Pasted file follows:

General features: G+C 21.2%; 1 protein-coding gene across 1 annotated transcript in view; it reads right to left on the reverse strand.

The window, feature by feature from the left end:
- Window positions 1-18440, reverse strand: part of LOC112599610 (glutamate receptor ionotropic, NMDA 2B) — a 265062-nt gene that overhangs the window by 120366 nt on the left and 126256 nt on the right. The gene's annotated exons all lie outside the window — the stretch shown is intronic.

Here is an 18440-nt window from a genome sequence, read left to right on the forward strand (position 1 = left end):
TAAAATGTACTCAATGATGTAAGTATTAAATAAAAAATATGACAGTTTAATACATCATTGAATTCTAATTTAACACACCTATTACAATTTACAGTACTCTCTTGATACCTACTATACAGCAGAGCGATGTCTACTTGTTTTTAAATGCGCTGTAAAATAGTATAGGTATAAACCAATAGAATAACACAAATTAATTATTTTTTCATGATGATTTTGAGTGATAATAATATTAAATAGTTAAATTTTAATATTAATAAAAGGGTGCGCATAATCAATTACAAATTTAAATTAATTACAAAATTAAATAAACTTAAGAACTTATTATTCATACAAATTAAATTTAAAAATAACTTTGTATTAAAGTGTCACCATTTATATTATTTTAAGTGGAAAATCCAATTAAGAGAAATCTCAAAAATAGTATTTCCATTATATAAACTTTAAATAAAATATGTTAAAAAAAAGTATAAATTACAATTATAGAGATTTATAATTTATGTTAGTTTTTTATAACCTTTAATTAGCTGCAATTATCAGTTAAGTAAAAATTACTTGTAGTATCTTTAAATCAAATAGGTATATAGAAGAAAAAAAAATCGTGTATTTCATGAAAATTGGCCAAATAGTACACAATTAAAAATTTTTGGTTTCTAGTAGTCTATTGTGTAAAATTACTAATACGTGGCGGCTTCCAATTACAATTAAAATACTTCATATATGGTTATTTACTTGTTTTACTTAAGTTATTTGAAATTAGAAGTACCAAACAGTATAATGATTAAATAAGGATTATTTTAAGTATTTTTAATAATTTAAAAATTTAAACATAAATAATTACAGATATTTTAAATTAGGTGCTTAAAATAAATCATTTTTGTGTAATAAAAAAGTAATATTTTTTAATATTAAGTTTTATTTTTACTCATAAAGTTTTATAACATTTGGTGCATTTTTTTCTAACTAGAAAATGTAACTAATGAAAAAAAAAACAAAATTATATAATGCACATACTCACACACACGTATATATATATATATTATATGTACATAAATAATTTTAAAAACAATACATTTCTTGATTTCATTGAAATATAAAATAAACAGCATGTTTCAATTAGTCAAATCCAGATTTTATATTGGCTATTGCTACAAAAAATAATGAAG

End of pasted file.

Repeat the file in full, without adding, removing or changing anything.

General features: G+C 21.2%; 1 protein-coding gene across 1 annotated transcript in view; it reads right to left on the reverse strand.

The window, feature by feature from the left end:
- Window positions 1-18440, reverse strand: part of LOC112599610 (glutamate receptor ionotropic, NMDA 2B) — a 265062-nt gene that overhangs the window by 120366 nt on the left and 126256 nt on the right. The gene's annotated exons all lie outside the window — the stretch shown is intronic.

Here is an 18440-nt window from a genome sequence, read left to right on the forward strand (position 1 = left end):
TAAAATGTACTCAATGATGTAAGTATTAAATAAAAAATATGACAGTTTAATACATCATTGAATTCTAATTTAACACACCTATTACAATTTACAGTACTCTCTTGATACCTACTATACAGCAGAGCGATGTCTACTTGTTTTTAAATGCGCTGTAAAATAGTATAGGTATAAACCAATAGAATAACACAAATTAATTATTTTTTCATGATGATTTTGAGTGATAATAATATTAAATAGTTAAATTTTAATATTAATAAAAGGGTGCGCATAATCAATTACAAATTTAAATTAATTACAAAATTAAATAAACTTAAGAACTTATTATTCATACAAATTAAATTTAAAAATAACTTTGTATTAAAGTGTCACCATTTATATTATTTTAAGTGGAAAATCCAATTAAGAGAAATCTCAAAAATAGTATTTCCATTATATAAACTTTAAATAAAATATGTTAAAAAAAAGTATAAATTACAATTATAGAGATTTATAATTTATGTTAGTTTTTTATAACCTTTAATTAGCTGCAATTATCAGTTAAGTAAAAATTACTTGTAGTATCTTTAAATCAAATAGGTATATAGAAGAAAAAAAAATCGTGTATTTCATGAAAATTGGCCAAATAGTACACAATTAAAAATTTTTGGTTTCTAGTAGTCTATTGTGTAAAATTACTAATACGTGGCGGCTTCCAATTACAATTAAAATACTTCATATATGGTTATTTACTTGTTTTACTTAAGTTATTTGAAATTAGAAGTACCAAACAGTATAATGATTAAATAAGGATTATTTTAAGTATTTTTAATAATTTAAAAATTTAAACATAAATAATTACAGATATTTTAAATTAGGTGCTTAAAATAAATCATTTTTGTGTAATAAAAAAGTAATATTTTTTAATATTAAGTTTTATTTTTACTCATAAAGTTTTATAACATTTGGTGCATTTTTTTCTAACTAGAAAATGTAACTAATGAAAAAAAAAACAAAATTATATAATGCACATACTCACACACACGTATATATATATATATTATATGTACATAAATAATTTTAAAAACAATACATTTCTTGATTTCATTGAAATATAAAATAAACAGCATGTTTCAATTAGTCAAATCCAGATTTTATATTGGCTATTGCTACAAAAAATAATGAAG